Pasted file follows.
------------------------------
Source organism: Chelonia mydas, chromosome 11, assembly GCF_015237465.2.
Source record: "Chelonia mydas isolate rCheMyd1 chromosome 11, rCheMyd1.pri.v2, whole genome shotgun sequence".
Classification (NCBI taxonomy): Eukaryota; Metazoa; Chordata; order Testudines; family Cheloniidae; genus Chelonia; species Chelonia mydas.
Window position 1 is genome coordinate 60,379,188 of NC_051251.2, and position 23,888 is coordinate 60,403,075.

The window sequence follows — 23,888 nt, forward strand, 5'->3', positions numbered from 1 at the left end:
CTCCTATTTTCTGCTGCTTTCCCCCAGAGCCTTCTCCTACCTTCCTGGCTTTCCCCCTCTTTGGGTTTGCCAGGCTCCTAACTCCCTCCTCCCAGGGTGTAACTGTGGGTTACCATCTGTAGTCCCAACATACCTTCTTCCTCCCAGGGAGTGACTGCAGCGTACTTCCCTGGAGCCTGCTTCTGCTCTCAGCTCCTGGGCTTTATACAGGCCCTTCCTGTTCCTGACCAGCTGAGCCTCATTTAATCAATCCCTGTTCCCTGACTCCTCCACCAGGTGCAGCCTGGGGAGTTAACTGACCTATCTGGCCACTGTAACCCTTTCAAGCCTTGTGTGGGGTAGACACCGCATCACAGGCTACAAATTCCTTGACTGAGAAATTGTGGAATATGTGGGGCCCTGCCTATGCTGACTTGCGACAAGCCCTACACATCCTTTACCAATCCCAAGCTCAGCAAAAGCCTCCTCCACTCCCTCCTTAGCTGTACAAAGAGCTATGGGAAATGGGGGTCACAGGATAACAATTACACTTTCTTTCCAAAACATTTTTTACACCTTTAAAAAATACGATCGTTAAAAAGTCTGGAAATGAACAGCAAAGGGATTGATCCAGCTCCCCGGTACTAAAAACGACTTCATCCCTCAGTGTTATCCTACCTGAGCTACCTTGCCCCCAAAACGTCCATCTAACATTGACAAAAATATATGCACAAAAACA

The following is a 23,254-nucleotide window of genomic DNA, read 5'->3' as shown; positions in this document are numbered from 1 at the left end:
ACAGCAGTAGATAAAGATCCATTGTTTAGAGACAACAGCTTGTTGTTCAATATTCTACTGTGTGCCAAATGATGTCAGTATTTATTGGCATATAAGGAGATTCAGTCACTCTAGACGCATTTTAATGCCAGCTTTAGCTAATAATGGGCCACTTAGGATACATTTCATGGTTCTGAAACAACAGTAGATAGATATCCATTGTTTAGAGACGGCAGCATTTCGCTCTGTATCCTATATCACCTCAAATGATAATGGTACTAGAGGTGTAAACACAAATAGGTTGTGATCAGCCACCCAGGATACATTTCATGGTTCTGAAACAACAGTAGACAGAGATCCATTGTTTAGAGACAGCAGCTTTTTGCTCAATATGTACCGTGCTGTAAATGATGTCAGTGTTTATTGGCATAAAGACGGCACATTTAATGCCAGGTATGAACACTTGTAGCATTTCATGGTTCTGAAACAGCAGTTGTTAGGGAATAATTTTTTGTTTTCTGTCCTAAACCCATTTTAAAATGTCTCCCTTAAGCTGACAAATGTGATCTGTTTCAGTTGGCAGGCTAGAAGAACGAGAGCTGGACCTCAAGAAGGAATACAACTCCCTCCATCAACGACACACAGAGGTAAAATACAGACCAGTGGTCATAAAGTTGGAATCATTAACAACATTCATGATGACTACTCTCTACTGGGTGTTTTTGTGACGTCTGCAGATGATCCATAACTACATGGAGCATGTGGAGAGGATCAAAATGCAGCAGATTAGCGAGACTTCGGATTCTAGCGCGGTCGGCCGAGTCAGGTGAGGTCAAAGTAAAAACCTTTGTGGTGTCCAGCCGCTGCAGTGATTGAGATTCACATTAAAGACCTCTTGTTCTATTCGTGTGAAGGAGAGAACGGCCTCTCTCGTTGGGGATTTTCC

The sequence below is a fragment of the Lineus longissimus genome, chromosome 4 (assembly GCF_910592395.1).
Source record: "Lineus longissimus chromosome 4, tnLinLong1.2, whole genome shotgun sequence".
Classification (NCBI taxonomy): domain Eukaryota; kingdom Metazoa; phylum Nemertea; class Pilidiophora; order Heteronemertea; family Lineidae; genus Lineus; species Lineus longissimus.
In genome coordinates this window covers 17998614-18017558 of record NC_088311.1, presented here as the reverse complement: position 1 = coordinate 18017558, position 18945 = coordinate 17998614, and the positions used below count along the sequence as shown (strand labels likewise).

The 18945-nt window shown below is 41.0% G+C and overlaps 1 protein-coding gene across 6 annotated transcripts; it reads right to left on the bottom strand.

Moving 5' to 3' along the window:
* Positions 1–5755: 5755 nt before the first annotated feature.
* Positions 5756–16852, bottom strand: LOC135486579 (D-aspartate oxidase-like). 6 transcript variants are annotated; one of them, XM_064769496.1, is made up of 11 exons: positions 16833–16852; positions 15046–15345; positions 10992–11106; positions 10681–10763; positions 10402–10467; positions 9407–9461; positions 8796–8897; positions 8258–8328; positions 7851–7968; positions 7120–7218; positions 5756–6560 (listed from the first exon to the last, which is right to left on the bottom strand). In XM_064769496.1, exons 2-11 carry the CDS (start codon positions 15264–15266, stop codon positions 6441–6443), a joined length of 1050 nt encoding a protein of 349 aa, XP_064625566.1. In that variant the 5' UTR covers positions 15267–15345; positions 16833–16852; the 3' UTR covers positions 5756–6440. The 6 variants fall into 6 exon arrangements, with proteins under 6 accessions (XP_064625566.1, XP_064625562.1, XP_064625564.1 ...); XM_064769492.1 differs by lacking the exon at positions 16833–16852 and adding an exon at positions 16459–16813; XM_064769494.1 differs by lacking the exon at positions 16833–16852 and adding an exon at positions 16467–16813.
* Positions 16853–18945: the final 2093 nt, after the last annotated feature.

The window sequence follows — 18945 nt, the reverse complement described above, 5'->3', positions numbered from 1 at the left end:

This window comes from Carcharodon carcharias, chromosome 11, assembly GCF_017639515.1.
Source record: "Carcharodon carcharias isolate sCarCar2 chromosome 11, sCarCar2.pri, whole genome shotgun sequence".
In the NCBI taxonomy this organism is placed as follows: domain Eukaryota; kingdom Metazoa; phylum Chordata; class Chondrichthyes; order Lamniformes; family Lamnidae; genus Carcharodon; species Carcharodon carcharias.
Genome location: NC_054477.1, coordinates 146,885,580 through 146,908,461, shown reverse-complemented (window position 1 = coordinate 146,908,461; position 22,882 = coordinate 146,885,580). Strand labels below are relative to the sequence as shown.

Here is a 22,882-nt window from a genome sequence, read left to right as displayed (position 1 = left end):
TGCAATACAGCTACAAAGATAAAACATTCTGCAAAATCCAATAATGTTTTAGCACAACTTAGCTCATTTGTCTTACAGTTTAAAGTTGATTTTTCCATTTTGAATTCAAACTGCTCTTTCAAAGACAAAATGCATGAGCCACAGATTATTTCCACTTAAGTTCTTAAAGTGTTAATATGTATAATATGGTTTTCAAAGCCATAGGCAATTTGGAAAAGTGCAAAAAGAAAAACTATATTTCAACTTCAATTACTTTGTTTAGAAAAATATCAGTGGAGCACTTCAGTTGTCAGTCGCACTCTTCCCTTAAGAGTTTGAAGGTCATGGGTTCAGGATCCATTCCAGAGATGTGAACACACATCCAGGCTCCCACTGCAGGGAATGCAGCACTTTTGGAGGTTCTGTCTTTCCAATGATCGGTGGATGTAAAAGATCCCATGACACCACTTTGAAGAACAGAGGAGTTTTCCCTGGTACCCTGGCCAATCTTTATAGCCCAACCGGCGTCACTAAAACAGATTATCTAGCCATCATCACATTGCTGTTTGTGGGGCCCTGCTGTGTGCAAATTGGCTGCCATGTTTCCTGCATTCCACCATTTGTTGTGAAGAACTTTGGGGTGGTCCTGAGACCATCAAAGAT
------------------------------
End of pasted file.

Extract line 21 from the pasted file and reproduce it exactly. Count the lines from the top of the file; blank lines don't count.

In the NCBI taxonomy this organism is placed as follows: domain Eukaryota; kingdom Metazoa; phylum Chordata; class Chondrichthyes; order Lamniformes; family Lamnidae; genus Carcharodon; species Carcharodon carcharias.